back to Back

Robin de Puy X Marie-Stella-Maris Foundation

Photographer Robin de Puy about visiting our clean drinking water project ‘Water for Bilibiza’ in Mozambique.

 

 

ROBIN IN MOZAMBIQUE

It's the third time we've invited a photographer from the GUP network to visit one of our clean drinking water projects. In September Robin de Puy (29) visited our water project in Mozambique, in which five wells will provide approximately 750 people with access to clean and safe drinking water. Not only the images Robin made are beautiful. It turns out she 's very good at writing as well!


Read her inspiring (self written) story about the trip below, and imagine being in Mozambique for a few minutes.

About Robin de Puy

Robin de Puy graduated from the Fotoacademie Amsterdam in 2009. She subsequently won the Photo Academy Award 2009 and was nominated for various photography prizes. In 2014 she won the National Portrait Prize. Her work is published in a number of national and international magazines, including New York Magazine, Bloomberg Businessweek, Volkskrant, ELLE, L’Officiel, LINDA and many more. She lives and works in Amsterdam.

THE TRIP - written by Robin de Puy
Pemba, Mozambique
"Water. The ocean. At night the water draws back, and lit by the full moon the beach changes into a landscape subtly shaped by the push and pull of the tide – coming and going. Large plains of sand veined with small streams of water, rough ridges. To walk on it would make me a sinner. As if I were to sabotage the perfectly shaped landscape. Still I cannot hold back and I run – or rather: jump – from plain to plain. Large steps, so to leave as few imprints as possible."

"Women walk for miles with many liters balancing on their head. I fantasize about the strength of their necks – men cannot carry this."
Robin de Puy
Bilibiza, Mozambique
"The next days we – my travel companion and I – travel inland. Water is the key word of this trip, but is what is lacking from our surroundings. Its absence just leaves me slightly dusty, but for the local population it is a different story. Women walk for miles with many liters balancing on their head. I fantasize about the strength of their necks – men cannot carry this.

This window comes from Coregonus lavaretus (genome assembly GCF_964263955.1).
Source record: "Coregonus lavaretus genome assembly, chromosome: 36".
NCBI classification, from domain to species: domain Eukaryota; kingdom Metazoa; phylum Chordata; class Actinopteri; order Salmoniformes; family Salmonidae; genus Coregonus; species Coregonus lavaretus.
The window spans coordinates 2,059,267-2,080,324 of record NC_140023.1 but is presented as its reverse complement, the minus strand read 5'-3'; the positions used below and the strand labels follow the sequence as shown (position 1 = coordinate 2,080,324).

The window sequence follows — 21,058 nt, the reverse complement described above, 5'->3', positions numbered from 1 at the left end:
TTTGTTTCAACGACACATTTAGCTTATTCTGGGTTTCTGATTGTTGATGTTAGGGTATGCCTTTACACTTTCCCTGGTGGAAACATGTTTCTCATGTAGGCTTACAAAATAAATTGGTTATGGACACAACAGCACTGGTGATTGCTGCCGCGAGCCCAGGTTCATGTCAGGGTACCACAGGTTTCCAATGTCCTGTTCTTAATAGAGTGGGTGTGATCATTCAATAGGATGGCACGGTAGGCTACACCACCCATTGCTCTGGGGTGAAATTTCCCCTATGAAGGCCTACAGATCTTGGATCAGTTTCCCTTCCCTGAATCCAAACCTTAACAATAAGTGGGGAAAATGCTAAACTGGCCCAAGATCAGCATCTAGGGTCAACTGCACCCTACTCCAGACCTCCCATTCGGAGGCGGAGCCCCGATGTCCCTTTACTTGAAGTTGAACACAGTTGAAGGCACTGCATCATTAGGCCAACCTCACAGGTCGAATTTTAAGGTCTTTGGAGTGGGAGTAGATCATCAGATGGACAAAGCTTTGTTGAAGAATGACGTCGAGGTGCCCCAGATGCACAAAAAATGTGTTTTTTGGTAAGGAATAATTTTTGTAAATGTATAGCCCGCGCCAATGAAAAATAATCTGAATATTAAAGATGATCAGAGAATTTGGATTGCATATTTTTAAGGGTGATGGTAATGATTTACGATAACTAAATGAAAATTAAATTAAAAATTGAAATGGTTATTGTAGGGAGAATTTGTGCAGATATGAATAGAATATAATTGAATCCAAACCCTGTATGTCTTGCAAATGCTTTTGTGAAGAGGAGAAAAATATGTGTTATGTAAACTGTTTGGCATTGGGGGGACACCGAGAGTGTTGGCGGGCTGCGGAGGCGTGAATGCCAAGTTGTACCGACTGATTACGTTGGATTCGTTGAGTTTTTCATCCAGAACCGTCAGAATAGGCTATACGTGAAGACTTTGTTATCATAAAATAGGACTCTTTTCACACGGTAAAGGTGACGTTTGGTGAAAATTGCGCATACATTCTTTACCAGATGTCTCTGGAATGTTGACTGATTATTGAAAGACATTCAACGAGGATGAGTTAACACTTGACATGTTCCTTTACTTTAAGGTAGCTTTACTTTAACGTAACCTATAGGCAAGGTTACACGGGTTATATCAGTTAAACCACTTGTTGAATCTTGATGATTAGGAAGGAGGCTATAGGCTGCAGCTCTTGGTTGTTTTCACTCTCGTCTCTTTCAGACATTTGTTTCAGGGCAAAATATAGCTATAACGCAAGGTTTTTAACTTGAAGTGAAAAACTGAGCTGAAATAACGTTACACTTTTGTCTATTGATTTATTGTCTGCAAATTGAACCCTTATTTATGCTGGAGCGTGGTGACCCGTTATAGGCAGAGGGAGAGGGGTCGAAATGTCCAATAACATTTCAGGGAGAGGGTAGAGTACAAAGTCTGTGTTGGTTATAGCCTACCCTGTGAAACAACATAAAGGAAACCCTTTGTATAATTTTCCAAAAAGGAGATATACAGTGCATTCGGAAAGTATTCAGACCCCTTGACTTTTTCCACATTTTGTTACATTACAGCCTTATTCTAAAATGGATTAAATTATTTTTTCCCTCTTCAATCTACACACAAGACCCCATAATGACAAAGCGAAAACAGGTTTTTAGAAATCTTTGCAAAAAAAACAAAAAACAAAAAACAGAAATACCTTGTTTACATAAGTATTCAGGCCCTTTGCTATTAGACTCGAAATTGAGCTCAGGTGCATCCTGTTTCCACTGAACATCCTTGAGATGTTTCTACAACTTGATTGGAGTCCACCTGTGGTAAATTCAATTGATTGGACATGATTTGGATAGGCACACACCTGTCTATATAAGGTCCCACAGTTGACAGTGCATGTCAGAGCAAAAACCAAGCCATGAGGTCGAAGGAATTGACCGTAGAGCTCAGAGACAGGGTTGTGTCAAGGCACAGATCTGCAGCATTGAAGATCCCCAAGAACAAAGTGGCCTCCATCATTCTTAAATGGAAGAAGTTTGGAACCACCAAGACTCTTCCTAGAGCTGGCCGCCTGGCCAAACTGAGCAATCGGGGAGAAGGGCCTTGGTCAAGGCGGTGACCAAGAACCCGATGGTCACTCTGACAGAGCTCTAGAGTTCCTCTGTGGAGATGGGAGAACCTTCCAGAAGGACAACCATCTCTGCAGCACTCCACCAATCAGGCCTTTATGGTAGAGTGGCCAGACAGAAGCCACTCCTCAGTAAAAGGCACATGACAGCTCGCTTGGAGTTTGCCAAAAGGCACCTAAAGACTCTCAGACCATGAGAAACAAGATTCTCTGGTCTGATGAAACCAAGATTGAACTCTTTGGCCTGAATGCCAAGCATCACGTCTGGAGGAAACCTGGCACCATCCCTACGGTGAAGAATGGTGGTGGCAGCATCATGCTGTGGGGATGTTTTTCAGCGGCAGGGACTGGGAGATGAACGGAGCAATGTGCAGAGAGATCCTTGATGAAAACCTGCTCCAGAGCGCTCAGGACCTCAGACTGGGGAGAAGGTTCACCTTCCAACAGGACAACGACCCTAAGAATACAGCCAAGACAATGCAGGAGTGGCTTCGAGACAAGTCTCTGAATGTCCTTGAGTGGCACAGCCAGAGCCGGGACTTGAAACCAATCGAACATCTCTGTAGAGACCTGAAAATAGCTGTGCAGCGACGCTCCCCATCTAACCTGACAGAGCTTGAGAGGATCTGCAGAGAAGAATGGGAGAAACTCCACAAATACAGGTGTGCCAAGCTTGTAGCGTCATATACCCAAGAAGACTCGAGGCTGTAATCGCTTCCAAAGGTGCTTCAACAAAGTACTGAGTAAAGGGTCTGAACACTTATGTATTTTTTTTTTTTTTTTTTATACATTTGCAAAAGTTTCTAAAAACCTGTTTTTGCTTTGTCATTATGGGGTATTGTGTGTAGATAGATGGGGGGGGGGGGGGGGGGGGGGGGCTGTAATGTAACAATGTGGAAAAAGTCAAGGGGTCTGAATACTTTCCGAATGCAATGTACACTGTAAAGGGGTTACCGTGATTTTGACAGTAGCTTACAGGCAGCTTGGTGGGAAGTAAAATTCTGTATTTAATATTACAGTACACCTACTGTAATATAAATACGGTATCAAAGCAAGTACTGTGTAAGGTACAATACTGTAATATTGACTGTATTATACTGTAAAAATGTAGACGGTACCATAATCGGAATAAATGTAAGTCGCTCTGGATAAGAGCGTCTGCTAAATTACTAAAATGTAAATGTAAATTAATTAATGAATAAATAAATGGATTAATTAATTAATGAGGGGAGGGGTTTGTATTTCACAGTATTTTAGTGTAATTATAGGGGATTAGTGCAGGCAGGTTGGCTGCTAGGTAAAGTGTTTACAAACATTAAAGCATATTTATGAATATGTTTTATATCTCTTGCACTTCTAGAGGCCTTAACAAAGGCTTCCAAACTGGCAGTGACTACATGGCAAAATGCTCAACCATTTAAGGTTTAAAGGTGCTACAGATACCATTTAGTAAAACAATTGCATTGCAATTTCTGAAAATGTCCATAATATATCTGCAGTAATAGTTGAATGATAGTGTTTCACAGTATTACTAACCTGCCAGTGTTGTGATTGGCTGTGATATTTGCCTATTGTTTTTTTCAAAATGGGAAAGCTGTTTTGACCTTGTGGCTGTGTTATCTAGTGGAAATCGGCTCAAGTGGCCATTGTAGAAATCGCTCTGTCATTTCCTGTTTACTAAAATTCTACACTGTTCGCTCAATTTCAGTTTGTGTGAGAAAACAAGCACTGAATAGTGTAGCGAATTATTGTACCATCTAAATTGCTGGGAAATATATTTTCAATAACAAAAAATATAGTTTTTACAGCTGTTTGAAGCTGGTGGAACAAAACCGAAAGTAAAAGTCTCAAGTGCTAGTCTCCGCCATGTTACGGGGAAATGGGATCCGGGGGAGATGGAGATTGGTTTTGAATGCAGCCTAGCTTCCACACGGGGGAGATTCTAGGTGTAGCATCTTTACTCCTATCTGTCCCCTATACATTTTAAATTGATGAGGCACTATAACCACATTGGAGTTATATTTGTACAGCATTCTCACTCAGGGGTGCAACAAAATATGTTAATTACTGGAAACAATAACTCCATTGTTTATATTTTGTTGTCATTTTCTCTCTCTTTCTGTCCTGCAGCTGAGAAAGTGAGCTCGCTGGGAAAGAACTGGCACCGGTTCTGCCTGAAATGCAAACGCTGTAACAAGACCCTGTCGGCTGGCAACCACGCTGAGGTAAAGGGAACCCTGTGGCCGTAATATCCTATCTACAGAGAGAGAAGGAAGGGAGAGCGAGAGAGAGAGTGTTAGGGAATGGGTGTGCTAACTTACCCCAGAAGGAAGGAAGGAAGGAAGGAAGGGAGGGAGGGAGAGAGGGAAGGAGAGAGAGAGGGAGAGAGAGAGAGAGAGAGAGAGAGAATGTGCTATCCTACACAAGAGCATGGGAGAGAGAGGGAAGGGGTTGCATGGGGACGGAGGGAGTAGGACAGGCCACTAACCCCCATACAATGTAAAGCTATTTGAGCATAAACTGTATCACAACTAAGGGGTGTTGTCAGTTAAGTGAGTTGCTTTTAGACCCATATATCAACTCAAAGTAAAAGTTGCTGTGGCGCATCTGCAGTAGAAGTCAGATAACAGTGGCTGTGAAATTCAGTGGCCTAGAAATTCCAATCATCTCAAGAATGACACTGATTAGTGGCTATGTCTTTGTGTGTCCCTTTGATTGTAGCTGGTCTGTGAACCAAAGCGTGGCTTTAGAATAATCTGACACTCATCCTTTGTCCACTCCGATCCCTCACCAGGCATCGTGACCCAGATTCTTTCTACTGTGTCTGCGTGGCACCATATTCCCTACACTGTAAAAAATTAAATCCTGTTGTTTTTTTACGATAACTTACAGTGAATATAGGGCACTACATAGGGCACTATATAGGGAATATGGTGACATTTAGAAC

At times we come across water in frugal lakes. There they bathe, they defecate, wash, and drink. The water makes their bodies sick and beautifully shiny at the same time. It feeds and dries out. The water almost acts like real life."

"The water makes their bodies sick and beautifully shiny at the same time."
Robin de Puy



"With his front legs still tied together he tries to escape. Men in flip-flops chase him."
Robin de Puy
"The people that live inland follow the rhythm of the sunrise and sunset. Normally that is not how I live, but I manage quite well. When waking up is hard, a 3 hour car ride will make sure it happens. My travel companion was brave enough to declare she wanted to lie in fetal position. Her request is met and straight away a large pothole in the road ensures she hits the ceiling in one fluid motion – in fetal position. The painful shriek from the driver tells he was not prepared for this bump in the road either. The chained but live goat in the jeep in front of us cries out but realizes a few seconds later that the hit might have freed him. With his front legs still tied together he tries to escape. Men in flip-flops chase him. Secretly we wish that the goat will succeed, but as his chances are slim we decide to leave the scene to pee in the small cornfield behind the house – toilets are scarce. When we return the goat is tied to the jeep again. When asked why the goat was not slaughtered before this terrible trip the men respond: 'but we need water to clean ourselves afterwards’. 


Placholder

 

"After a few days the conclusion is clear: there is no shortage of water." 
Robin de Puy
"The jeep takes us to small villages. In just a few days we make a lot of miles. From time to time we pull over by one of the lakes filled with waste water. A few times I feel the urge to jump into it. Not because the water looks so inviting, but because the small children that play in it are changed into shiny glassy shapes – a nice contrast to the dusty dry land.

After a few days the conclusion is clear: there is no shortage of water. Dirty water. Fine for a dive, less suitable for drinking. The water pumps that were installed supply clean drinking water. And clean drinking water is a basic need for every (wo)man. Dirty lakes and pretty bodies – it is not enough. Not for the shining children, not for the strong-necked women, not for the goat."

Photos © Robin de Puy